Philippines protests Ayungin Shoal incident

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MANILA, Philippines—The Philippines on Tuesday protested the actions by the Chinese Coast Guard that prevented the delivery of supplies on March 9 to a small group of Filipino soldiers guarding the Ayungin Shoal in the disputed Spratly group in the South China Sea, the second diplomatic action it has taken in as many weeks against Beijing’s intrusion into its exclusive economic zone (EEZ).

The Department of Foreign Affairs (DFA) said that Chinese ships prevented Filipino civilian vessels hired by the Philippine Navy on Sunday from reaching the Second Thomas Shoal, which is called Ayungin Shoal by the Philippines and Ren’ai Reef by the Chinese.

The Filipino troops awaiting fresh supplies are stationed on a decrepit military hospital ship, the Sierra Madre, that ran aground in 1999 on the shallow coral outcrop of Ayungin. The rusty ship has since become the symbol of the country’s sovereignty over the area. China has been demanding the removal of Sierra Madre, claiming that the area is part of Chinese territory.

‘Indisputable’

Chinese charge d’affaires Sun Xiangyang was summoned and handed the protest note. Less than a month ago, the Philippines also protested a Chinese water cannon attack on Filipino fishermen near another disputed shoal, the Scarborough, or Panatag, Shoal.

Sun rejected the protest and reiterated China’s “indisputable sovereignty” over the Spratlys, China’s “usual response,” the DFA said.

Both shoals are within the country’s 370-kilometer EEZ in an area of the South China Sea that the Philippines calls the West Philippine Sea. Ayungin is located some 200 kms away from Pag-Asa, an island in the Spratlys that has long been under Philippine control.

Routine resupply

“Ayungin Shoal is part of the continental shelf of the Philippines and, therefore, the Philippines is entitled to exercise sovereignty rights and jurisdiction in the area without the permission of other states. Furthermore, the civilian vessels contracted by the Philippine Navy were only conducting rotation of personnel and resupply operations,” said Assistant Secretary Raul Hernandez, the DFA spokesman.

Beijing itself reported on Monday that two of its coast guard ships had driven away two Filipino vessels approaching the shoal, as it suspected that they were carrying construction materials. The DFA, however, said the two ships were on a routine resupply mission to the shoal for a small contingent of troops.

The incident marks the first time that China interfered in the regular resupply and personnel rotation for troops at the shoal in 15 years, Hernandez said.

“China’s actions constitute a clear and urgent threat to the rights and interests of the Philippines under the 1982 United Nations Convention on the Law of the Sea (Unclos),” he told a press briefing on Tuesday.

Hernandez said the note verbale handed over to the Chinese charges d’affaires expressed the Philippine government’s objection to China’s actions and urged China to desist from any further interference with the efforts of the Philippines to undertake rotation and resupply operations at the Ayungin Shoal.”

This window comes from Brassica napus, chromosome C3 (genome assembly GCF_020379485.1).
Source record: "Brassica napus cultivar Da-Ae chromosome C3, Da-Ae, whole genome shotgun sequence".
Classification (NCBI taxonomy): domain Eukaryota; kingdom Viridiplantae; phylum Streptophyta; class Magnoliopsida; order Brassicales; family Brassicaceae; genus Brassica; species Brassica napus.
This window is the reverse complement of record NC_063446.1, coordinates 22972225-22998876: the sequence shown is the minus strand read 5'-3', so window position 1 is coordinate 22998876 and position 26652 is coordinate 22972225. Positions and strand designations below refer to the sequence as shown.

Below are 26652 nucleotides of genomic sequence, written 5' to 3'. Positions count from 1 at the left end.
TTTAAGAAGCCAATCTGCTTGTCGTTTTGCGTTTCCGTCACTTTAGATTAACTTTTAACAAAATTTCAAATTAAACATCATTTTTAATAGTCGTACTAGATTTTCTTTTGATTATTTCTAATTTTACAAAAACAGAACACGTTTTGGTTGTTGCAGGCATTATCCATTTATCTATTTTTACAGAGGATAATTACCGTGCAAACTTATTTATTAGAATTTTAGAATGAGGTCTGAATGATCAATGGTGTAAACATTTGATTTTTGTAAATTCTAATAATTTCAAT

Rusting hospital ship

“The Chinese Coast Guard ships blocked our two vessels which were en route to Ayungin (Shoal) to reprovision. The full report is being finalized and will be submitted to DFA,” said Peter Paul Galvez, spokesman for the Department of National Defense.

Galvez said the ships blocked by the Chinese had been hired by the government and were not vessels of the Philippine Navy.

The Philippines grounded the BRP Sierra Madre, a rusting Navy hospital ship, on the Ayungin Shoal shortly after the Chinese encroached on the neighboring Mischief Reef, which is also part of Philippine territory, in 1995.

A group of Marine soldiers guard the Ayungin Shoal, staying at the ship for three months before they are rotated. They mostly subsist on fish and seafood. A military doctor’s report last year showed that the soldiers returned malnourished from their tour of duty.

Defense Secretary Voltaire Gazmin and Armed Forces Chief Gen. Emmanuel Bautista, in separate interviews, declined to comment on China’s latest actions, saying that the DFA that would issue the government’s official statement.

Quoting a report from the military, Hernandez told the press briefing that the two Filipino vessels were en route to the Ayungin Shoal at 9:30 a.m. on Sunday when they were “trailed” by the two Chinese coast guard vessels 3112 and 3113. Personnel from the Chinese vessels proceeded to shoo away the Filipinos, he said.

Mission aborted

The Chinese ships signaled warnings to the Philippine vessels “through digital signboard, sirens and megaphones,” he said. The Chinese vessels told the Filipino vessels “to leave the area, because they said that was their jurisdiction,” Hernandez said.

“The Philippine vessels decided to abort the resupply and the rotation of personnel in Ayungin Shoal and went back to Palawan,” he said.

However, Hernandez said he did not have details on what transpired during the space of nearly two hours between the Chinese warnings and the decision of the Filipinos to leave.

He said the government will eventually resupply the Filipino troops at the shoal.

“We are hoping to be able to resupply them, that’s why we are asking China to desist from interfering in our sovereign duty to bring provisions [to our troops]. We have been doing that for about 16 years without interference from China,” he said.—Tarra Quismundo and AP; with report from Matikas Santos, INQUIRER.net

Originally posted: 5:01 pm | Tuesday, March 11th, 2014

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